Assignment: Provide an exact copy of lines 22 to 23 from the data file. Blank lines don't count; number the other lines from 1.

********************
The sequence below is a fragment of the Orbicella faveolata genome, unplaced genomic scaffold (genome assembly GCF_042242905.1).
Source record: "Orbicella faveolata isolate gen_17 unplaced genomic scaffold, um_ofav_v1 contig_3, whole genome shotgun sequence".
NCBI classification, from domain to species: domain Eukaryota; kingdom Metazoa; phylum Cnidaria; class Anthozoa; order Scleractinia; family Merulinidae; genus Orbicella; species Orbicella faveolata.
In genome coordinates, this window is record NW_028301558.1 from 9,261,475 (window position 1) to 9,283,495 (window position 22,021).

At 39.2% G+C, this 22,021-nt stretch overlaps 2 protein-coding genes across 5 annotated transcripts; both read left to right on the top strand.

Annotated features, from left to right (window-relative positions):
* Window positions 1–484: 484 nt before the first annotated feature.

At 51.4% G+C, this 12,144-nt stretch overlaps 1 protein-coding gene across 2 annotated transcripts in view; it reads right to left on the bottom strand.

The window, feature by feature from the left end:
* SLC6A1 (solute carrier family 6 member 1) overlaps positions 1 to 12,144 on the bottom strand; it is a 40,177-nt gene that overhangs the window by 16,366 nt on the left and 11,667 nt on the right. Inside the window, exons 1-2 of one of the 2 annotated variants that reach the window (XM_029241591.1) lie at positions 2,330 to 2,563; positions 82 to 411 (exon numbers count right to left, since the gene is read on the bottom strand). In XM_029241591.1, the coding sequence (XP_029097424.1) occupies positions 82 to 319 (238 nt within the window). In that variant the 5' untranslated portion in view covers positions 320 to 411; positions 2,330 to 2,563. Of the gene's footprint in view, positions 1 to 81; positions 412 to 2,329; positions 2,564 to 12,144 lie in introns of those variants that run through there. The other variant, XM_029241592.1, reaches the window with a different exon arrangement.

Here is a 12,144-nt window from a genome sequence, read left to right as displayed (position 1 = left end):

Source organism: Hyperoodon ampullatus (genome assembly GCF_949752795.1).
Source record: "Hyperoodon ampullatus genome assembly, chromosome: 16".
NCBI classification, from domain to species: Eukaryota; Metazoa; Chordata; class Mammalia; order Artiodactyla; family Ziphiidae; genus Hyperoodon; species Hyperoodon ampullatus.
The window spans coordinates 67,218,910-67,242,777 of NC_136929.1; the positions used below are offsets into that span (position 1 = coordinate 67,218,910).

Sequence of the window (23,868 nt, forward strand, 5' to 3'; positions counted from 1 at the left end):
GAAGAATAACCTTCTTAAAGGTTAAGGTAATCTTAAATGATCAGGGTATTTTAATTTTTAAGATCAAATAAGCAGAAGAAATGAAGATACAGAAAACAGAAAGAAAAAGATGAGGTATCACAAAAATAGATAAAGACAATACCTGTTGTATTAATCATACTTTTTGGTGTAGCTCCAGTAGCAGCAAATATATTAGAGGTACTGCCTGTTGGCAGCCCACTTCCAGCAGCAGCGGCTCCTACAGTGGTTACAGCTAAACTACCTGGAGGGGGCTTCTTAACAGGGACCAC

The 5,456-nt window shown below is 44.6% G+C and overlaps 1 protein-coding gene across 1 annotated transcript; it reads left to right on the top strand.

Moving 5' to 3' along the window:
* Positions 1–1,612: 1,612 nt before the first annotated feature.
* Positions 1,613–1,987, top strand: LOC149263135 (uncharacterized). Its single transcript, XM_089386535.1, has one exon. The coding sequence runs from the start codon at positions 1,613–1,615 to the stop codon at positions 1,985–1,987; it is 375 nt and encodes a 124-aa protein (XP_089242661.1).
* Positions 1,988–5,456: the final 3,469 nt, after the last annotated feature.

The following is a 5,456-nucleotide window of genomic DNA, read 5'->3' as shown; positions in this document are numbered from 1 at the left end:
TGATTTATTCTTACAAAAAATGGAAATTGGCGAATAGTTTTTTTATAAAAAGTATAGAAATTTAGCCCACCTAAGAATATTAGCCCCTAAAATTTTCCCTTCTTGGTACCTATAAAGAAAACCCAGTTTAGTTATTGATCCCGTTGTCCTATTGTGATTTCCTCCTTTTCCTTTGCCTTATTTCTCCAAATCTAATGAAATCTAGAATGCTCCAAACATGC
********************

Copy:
* Positions 1,988–5,456: the final 3,469 nt, after the last annotated feature.

The following is a 5,456-nucleotide window of genomic DNA, read 5'->3' as shown; positions in this document are numbered from 1 at the left end: